Zinc-boosted food is slowly catching on in Nepal
Posted by African Press International on June 10, 2012
BANGKOK, – In a newly released clinical study conducted in India, hundreds of seriously ill infants who received zinc – an essential micronutrient for the immune system and human growth – as well as antibiotics, responded better and more quickly to treatment than those who did not. This finding is the first proof that zinc supplements may boost infant survival from infections.
“It does not need to be serious zinc deficiency. Even mild deficiency can compromise a child’s immunity,” the study’s lead investigator, Shinjini Bhatnagar, of the Translational Health Science and Technology Institute and All India Institute of Medical Sciences, told IRIN. The infants’ weak immune systems, among other reasons, can lead to first-line treatments not working.
More than 300 infants no older than 120 days (4 months), hospitalized in New Delhi, the capital, for suspected meningitis (an infection of the brain or spinal cord lining), pneumonia (a lung infection) or sepsis (blood poisoning), were given zinc in addition to antibiotics. They were found to be 40 percent less likely to experience “treatment failure” – needing a second antibiotic within one week of the first treatment, or intensive care or death within 21 days – than those given a placebo.
Multiple medical studies have identified widespread zinc deficiency in low- and middle-income countries, and how this increases the risk of infection, but the research has thus far focused on children at least six months old.
In 2010, infections like pneumonia and meningitis accounted for 47 percent of all deaths in children aged under five worldwide, and almost a quarter died during the first 28 days of life, according to recent research by the Child Health Epidemiology Group, a global advisory body on interventions.
Rolling out zinc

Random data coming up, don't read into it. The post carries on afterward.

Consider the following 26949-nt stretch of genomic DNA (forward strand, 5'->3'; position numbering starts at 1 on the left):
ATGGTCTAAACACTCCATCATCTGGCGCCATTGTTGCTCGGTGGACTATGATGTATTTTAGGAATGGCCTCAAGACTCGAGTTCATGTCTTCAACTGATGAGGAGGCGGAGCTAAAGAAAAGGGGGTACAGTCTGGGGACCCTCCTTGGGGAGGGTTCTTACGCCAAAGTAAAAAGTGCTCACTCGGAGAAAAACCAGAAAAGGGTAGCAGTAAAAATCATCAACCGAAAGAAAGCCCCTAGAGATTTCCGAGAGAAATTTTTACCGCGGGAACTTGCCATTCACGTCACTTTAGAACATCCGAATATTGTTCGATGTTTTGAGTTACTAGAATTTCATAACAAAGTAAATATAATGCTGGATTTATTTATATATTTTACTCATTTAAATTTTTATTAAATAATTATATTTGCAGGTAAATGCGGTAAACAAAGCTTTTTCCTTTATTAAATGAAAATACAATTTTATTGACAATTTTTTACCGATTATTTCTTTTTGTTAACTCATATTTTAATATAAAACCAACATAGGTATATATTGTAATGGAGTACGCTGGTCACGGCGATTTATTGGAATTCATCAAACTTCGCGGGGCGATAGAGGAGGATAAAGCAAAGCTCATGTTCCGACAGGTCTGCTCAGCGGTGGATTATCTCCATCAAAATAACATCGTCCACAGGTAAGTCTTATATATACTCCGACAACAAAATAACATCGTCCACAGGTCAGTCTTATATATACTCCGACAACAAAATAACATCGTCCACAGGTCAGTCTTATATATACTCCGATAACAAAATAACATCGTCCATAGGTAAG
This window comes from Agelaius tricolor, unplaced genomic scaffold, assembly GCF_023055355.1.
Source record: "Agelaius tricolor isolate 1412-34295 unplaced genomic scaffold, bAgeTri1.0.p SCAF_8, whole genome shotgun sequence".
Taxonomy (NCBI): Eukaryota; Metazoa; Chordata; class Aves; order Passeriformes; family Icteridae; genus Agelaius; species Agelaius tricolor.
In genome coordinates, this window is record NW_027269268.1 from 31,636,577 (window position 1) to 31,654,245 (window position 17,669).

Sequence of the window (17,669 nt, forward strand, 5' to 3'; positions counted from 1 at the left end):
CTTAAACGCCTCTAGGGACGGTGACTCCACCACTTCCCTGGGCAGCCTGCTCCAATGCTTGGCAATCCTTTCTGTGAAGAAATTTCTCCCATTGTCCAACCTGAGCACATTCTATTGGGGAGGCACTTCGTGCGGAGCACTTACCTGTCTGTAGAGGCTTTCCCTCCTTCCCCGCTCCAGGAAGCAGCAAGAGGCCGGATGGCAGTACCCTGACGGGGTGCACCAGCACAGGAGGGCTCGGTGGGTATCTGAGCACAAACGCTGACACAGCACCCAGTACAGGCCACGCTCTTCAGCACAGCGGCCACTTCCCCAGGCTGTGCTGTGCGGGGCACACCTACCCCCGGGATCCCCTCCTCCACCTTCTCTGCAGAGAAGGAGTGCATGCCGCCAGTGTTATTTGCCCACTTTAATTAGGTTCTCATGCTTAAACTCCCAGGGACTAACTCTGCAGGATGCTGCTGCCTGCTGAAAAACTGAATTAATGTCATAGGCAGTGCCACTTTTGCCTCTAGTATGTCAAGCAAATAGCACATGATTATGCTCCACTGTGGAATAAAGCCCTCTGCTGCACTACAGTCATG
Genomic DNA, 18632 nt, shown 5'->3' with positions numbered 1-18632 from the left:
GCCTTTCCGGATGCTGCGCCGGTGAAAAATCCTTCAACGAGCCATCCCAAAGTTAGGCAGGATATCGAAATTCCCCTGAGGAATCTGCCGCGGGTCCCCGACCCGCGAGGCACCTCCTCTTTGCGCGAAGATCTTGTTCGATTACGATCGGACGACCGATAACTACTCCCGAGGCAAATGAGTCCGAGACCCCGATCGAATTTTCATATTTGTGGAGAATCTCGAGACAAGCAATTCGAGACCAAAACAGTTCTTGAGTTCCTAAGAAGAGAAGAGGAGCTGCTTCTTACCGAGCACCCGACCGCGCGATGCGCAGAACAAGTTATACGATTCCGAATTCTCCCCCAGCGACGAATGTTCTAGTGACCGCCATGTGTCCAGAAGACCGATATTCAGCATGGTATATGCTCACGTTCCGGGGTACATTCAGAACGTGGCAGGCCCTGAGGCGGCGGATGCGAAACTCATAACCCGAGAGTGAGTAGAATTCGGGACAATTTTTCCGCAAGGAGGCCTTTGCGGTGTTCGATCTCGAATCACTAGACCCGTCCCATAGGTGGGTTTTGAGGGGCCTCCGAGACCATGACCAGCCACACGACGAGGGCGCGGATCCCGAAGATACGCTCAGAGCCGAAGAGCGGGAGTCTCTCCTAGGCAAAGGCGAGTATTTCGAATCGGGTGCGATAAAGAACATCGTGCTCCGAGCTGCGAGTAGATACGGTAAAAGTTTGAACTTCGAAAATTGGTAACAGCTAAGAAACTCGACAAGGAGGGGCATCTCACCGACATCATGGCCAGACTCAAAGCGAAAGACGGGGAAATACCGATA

The World Health Organization (WHO) recommended zinc and oral rehydration salts (ORS) to treat diarrhoea, a symptom of infections and a leading child killer, in 2004. Many low and middle-income countries have since changed their diarrhoea treatment policies to include zinc, according to a map by the US-based Zinc Task Force.
Yet only a “very small proportion” of children who need zinc have access to it, according to a 2009 WHO bulletin.
Policy changes are just one part of rolling out zinc supplements, Kenneth Brown, a professor of nutrition and child health at the University of California-Davis, told IRIN. “The distribution system – from central stores to peripheral facilities – must be functioning efficiently, and clinicians must be trained in when and how to use the [zinc] supplements if the programmes are actually going to be effective.”
Ideally, a child’s immunity should be bolstered with zinc supplements (available in syrup and tablets) to help prevent infections, he added. “However, therapeutic intervention programmes have the advantage of being less costly, and allowing targeting of those infants/children at greatest short-term risk of mortality.”
Bhatnagar has applied to expand the study to include more children in different parts of India as well as elsewhere in South Asia.